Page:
Some lenders may allow a loan of up to 100% of the property value if parents or another immediate family member will act as guarantor or provide additional security. Those guaranteeing, in the main, will need to show evidence of affordability for both their current residential mortgage and the one they are intending to guarantor and possibly allow a charge to be taken on their own home.

All positive indeed and that’s not even touching on the number of Help to Buy, Right to Buy and Shared Ownership schemes available.

Rates have reduced lately in a bid to assist this underserved market segment and criteria is definitely more accommodating.  Income multiples tend to be between 3.75 to 4.5 x joint income and terms and conditions always apply!  However, Lenders are showing a willingness to assist First Time Buyers and in the current market, that can only be a good thing.

12 July 2018

AToM’s chairman Vic Jannels picks up ‘Service to the Industry’ award!


I start this week with some fantastic news in the AToM’s chairman Vic Jannels was awarded his second accolade of the year as he picked up ‘Service to the Industry’ at last week’s Specialist Finance Introducer Awards 2018.   The event, held at Madison in St Pauls, London, was attended by over two hundred of the industry’s finest and hosted by Homes Under the Hammer and I’m a Celebrity’s Martin Roberts.  AToM’s system, OMS (One Mortgage System), also picked up ‘Best use of Technology’ and ‘Product Innovation’.  Awesome news and well done team!

The market is pretty quiet currently, apart from the odd ‘cabinet reshuffle’ here and there and at the time of writing, we’re about to get our 17th housing minister in 20 years!  Mind blowing.

What we are seeing, despite heavy rumours of a bank of England base rate increase possibly as soon as August, is lenders reducing their current rates.  The holiday period is inevitably quieter, although add this to an already quiet market, and lenders need to attract customers to keep on track to hit their annual targets.

Just in the last week, we’ve seen Halifax, NatWest, Platform and TSB all reduce selected rates and our friends at Secure Trust launch a 90% LTV product that caters for those who have had a credit blip in the past.  There are some great rates and options around currently.

Finally, valuations on properties to be mortgaged come in various guises. Every mortgage lender will require a valuation on the property although, in some cases, they will not actually visit. This is because they can often access detailed information electronically.  Remember that this fairly basic valuation is for the lender, at your cost, and should not be relied upon as a guarantee that the property is sound and fit for purpose.  Seek a more detailed survey if you have any doubts.  Recently, and with a lack of stock readily available, we are seeing valuers ‘down value’ a property.  Just because it’s been sold at £330k, does it mean it’s worth that price or has it been sold to the highest bidder.  Always do your home work before the valuer goes out, as if he says its only worth £300k, then you’ll have to find the difference from your own pocket as the lender will only lend against the lower of the purchase price or valuation.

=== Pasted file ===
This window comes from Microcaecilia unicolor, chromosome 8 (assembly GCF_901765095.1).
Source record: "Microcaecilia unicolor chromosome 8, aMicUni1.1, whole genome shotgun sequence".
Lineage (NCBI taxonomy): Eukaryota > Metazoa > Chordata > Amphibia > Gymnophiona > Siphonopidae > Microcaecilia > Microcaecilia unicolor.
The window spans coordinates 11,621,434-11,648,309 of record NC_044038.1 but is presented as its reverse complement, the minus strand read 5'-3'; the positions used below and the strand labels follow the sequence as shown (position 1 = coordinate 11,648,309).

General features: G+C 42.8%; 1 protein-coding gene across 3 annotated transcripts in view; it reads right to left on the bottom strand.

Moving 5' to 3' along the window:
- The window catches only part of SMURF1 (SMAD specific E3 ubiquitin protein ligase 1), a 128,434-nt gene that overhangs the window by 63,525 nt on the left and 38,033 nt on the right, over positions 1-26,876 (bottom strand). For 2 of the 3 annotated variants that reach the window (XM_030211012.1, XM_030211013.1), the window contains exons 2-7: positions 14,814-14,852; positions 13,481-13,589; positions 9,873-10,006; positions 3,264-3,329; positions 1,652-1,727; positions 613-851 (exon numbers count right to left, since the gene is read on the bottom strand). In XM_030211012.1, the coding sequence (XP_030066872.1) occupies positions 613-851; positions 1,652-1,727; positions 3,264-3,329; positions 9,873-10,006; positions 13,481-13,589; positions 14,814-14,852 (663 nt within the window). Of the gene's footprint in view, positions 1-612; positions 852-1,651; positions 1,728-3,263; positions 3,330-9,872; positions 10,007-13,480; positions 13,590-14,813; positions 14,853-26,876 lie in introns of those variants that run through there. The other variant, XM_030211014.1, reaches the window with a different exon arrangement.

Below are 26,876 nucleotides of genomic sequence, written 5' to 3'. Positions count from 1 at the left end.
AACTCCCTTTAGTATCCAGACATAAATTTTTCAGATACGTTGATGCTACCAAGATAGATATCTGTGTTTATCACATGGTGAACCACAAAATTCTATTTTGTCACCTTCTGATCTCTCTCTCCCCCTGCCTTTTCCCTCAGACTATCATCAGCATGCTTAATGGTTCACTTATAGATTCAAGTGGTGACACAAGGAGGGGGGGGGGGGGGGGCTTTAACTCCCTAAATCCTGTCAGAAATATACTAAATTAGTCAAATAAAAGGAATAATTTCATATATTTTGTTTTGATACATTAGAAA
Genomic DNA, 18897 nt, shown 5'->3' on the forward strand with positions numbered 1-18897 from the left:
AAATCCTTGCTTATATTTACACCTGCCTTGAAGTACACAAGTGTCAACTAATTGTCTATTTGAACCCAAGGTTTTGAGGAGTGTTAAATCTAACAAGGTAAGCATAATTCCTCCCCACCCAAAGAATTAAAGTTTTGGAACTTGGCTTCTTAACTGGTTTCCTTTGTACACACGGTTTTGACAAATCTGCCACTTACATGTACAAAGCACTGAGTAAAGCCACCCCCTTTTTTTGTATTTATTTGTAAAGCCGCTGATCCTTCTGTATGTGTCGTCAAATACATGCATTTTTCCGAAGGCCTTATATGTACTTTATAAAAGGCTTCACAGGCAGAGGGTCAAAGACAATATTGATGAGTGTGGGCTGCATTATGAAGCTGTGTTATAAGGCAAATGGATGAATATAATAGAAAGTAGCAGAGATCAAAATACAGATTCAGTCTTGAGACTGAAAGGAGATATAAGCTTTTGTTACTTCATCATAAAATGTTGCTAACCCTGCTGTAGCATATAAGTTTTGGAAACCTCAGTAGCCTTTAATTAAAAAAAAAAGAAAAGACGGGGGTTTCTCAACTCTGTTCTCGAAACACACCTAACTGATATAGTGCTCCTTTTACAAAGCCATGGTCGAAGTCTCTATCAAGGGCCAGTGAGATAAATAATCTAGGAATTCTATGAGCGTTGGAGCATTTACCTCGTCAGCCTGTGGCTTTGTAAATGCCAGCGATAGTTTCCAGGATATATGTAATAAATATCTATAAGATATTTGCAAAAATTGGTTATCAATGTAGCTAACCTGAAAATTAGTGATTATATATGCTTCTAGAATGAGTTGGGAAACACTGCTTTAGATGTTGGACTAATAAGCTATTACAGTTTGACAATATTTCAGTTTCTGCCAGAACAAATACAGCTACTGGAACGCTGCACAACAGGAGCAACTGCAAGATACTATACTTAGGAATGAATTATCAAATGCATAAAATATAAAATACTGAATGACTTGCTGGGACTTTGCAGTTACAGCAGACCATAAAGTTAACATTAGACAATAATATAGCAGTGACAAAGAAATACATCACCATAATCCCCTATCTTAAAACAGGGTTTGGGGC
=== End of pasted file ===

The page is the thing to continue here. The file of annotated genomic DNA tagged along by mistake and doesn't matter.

07 June 2018

You have some adverse credit and the high street lenders have said no. What next?


So, you have a default? A CCJ?  Missed a payment or two here and there?  Yes, then the high street lenders will probably say they can’t help, but there’s plenty of others who will. 

These days, competition is very strong across the market and this includes helping those who have had a credit blip or two in the past.  Some lenders may even go right up to 90% of the property value for the right customer.  And, this might be surprising, but rates start in the early to mid 2%s range on some products.

Don’t despair, there are lenders out there who, subject to terms and conditions, will probably look at your scenario and have seen it all before. 

To make the process as smooth as possible, make sure you have all details to hand at the outset.  When was the default / CCJ, is it satisfied, why did it occur, etc?  Disclose absolutely everything upfront. 

With all new mortgages, a budget planner will be required.  Make sure you know and can advise exactly how much you are spending on your lifestyle.  Especially make sure you know your monthly costs on food, household expenses, travel, pension and saving contributions and other likely costs such as hobbies, going to the gym, lottery direct debits and more.  Every lender will review your ability to afford your new mortgage both now, and over coming years, so all direct debits and most entries on your bank statements or credit report will need to be advised.  This is so the lender can make a viable stress test on future rate rises and ensure that you will still be able to afford your mortgage at that time. 

Finally, despite some of these amazing products being available and lenders looking to attract new business, we are seeing general processing delays across the market.  Some lenders are not taking appointments for two to three weeks, some are up to ten working days behind on processing, and we have experienced recent telephone calls taking over an hour to receive any kind of response!  These are just on the broker side so heaven knows how customers are faring!  With some complex deals, these are not available directly, so speak to your local (and long established) independent brokerage and let them take the stress away from you.